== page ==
The U.S. Food and Drug Administration (FDA) just issued new draft guidance for 510(K) device approvals. The draft guidance clarifies when changes or modifications to a previously cleared 510(k) device require a new premarket submission.
Congress gave the FDA authority over medical devices in 1976 and allowed it a quick review process for new devices it deemed were substantially equivalent to already approved medical devices. The expedited process became known as a 510(k) review. In 1976, medical devices played a much smaller role in medicine. In recent years, the 510(k) process has been criticized because the complexity of the thousands of devices on the current market have rendered the expedited process inadequate. In stark contrast to the more intense process for drug approvals, the FDA only mandates that medical device makers simply demonstrate that a device does what the maker says it does, and that the device poses no undue safety risks. Unlike a new drug, a device approved under the 501(k) rules does not have to be shown to be effective.
The 510(k) process is the most common review path to market for lower-risk medical devices; to be legally marketed, a device maker need only submit a premarket notification or 510(k) demonstrating that the new or modified product is substantially equivalent to another legally marketed medical device. But, drug makers often make changes or modifications to a device after FDA clearance; for instance, incorporating new technology or upgrading certain device aspects. Many changes do not require a 510(k) submission. But when the changes could significantly affect the productâ€™s safety or efficacy or constitute a major change to the intended use of the device, another 510(k) must be submitted.
â€œWe are making the regulatory process for medical devices less challenging by better describing our expectationsâ€ Jeffrey Shuren, M.D., director of the FDAâ€™s Center for Devices and Radiological Health, said in a statement issued by the FDA. â€œIn particular, manufacturers can continue to make innovative improvements to their devices and better plan for any updated submissions. This saves time and money.â€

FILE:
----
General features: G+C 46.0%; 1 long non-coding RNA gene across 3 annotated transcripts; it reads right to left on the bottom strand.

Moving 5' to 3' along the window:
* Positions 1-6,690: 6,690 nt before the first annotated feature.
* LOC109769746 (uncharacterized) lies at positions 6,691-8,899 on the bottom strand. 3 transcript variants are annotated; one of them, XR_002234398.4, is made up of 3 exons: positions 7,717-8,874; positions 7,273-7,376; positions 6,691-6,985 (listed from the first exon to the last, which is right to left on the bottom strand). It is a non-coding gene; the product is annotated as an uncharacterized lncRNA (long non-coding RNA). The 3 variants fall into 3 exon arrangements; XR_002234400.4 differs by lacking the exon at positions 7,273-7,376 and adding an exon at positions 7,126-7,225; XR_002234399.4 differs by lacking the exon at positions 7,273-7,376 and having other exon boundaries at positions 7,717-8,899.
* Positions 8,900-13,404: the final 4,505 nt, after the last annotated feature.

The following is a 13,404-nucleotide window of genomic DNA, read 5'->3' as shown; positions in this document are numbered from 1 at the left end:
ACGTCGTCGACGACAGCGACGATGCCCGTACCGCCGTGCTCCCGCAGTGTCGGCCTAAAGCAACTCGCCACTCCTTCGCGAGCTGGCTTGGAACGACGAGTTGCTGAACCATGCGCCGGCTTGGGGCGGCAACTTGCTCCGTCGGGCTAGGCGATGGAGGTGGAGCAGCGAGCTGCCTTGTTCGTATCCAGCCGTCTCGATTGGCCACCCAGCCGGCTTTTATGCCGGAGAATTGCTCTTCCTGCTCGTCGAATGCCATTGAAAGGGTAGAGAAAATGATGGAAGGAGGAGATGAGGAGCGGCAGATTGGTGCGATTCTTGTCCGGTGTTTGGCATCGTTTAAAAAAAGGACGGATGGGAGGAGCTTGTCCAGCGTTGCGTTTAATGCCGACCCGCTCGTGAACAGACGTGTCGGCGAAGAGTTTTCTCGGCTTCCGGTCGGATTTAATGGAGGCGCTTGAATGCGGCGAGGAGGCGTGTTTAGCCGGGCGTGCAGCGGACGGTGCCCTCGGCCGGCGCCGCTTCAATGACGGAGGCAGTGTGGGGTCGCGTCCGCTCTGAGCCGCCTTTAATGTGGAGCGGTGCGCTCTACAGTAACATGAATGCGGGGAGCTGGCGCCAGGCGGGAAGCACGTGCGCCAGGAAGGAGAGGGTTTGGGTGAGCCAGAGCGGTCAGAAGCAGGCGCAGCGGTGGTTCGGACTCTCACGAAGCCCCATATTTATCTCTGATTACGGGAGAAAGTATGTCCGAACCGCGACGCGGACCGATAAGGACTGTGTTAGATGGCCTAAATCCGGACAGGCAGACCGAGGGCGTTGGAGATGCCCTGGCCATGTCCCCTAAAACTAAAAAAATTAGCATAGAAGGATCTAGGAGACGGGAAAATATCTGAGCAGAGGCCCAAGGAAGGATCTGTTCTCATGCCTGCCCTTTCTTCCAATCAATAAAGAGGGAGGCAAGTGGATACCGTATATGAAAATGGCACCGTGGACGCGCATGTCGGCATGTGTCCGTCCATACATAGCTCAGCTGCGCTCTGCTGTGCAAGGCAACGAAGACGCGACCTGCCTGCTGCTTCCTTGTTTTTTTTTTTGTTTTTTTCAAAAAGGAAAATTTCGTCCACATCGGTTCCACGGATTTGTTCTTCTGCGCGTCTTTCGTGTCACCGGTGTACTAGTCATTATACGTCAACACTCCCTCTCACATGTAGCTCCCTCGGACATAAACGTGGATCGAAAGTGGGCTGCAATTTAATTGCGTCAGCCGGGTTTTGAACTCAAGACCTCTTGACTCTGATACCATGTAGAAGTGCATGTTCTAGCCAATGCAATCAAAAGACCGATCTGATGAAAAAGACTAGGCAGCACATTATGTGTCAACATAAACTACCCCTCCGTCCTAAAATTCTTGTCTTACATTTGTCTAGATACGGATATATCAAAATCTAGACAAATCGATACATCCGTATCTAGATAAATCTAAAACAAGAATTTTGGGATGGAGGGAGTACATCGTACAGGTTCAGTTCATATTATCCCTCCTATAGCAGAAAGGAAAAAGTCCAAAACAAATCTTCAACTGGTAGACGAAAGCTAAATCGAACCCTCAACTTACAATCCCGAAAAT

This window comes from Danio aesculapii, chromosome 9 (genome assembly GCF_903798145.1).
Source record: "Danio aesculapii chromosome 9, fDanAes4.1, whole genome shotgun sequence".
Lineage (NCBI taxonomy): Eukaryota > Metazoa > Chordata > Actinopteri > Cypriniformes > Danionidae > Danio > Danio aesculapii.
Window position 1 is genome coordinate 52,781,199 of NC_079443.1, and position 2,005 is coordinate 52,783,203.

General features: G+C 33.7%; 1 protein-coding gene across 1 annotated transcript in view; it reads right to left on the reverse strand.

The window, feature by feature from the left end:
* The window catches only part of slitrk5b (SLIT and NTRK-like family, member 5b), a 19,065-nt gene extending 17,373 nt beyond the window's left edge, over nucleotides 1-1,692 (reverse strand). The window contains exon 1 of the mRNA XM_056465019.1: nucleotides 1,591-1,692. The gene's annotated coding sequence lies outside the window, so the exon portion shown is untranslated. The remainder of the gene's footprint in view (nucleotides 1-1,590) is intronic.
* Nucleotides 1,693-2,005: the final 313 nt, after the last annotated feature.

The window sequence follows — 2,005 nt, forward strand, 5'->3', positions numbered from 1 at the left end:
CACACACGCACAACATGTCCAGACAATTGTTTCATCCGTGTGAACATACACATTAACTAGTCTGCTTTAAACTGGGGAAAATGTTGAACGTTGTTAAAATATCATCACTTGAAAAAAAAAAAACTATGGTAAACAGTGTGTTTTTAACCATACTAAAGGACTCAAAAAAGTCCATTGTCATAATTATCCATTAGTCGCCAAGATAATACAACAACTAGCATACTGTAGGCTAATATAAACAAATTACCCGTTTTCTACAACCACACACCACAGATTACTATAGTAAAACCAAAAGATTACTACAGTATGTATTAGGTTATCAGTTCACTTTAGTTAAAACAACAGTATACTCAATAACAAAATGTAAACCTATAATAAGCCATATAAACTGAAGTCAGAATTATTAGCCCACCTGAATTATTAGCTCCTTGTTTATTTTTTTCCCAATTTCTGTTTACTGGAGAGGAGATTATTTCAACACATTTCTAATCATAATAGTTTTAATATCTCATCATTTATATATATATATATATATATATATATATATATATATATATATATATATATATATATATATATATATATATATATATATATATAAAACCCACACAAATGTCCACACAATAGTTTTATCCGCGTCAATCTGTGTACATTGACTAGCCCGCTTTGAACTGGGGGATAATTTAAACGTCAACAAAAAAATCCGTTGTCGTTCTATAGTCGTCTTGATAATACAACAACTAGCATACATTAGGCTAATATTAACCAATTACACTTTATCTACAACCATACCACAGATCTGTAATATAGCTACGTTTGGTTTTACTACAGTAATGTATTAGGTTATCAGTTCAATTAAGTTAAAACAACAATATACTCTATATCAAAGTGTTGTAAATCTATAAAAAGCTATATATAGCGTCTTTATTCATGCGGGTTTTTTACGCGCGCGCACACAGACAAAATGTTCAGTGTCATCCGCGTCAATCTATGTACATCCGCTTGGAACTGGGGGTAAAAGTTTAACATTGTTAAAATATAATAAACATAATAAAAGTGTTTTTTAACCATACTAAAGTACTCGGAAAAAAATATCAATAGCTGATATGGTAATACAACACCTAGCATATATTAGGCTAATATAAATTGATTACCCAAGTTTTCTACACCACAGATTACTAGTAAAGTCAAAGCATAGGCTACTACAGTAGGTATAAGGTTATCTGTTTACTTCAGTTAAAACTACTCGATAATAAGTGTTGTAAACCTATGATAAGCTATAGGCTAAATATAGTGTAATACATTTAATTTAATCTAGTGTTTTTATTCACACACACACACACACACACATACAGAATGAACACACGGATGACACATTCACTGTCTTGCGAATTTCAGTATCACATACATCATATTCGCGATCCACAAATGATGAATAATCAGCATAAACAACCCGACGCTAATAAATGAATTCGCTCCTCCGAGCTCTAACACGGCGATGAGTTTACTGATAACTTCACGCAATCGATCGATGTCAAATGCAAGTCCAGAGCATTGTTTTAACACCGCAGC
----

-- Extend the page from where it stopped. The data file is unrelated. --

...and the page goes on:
The revised guidance gives direction to device makers and addresses issues concerning software, changing technologies and provides â€œgreater clarity about changes that do not trigger the need for a new premarket submissions,â€ reported The Heart, and other changes that might trigger the need for a new submission, such as specific kinds of labeling changes, changes in performance specifications, manufacturing changes, and changes in the materials used in the manufacture of the device.
This draft guidance is one of 25 action items listed in the FDAâ€™s Plan of Action for Implementation of 510(k) and Science Recommendations launched in 2011 to enhance predictability, consistency, and transparency of the FDAâ€™s premarket review programs.
The Heart pointed out that the changes will help mitigate some of the mistakes that have occurred in the medical device industry. For instance, pointed out the Heart, the Myxo Ring debacle. HeartWire explained that Edwards Lifesciences has been sued over its improperly selling the Myxo ETlogix annuloplasty ring, as a so-called â€œinvestigationalâ€ device that was allegedly marketed without premarket notification submission 510(k) clearance. Edwards claimed the clearance was unnecessary because the device was similar to an already cleared version. While the FDA did not agree, it did not sanction Edwards. The new guidance will prevent this sort of inappropriate disregard of the 501(k) process, said The Heart.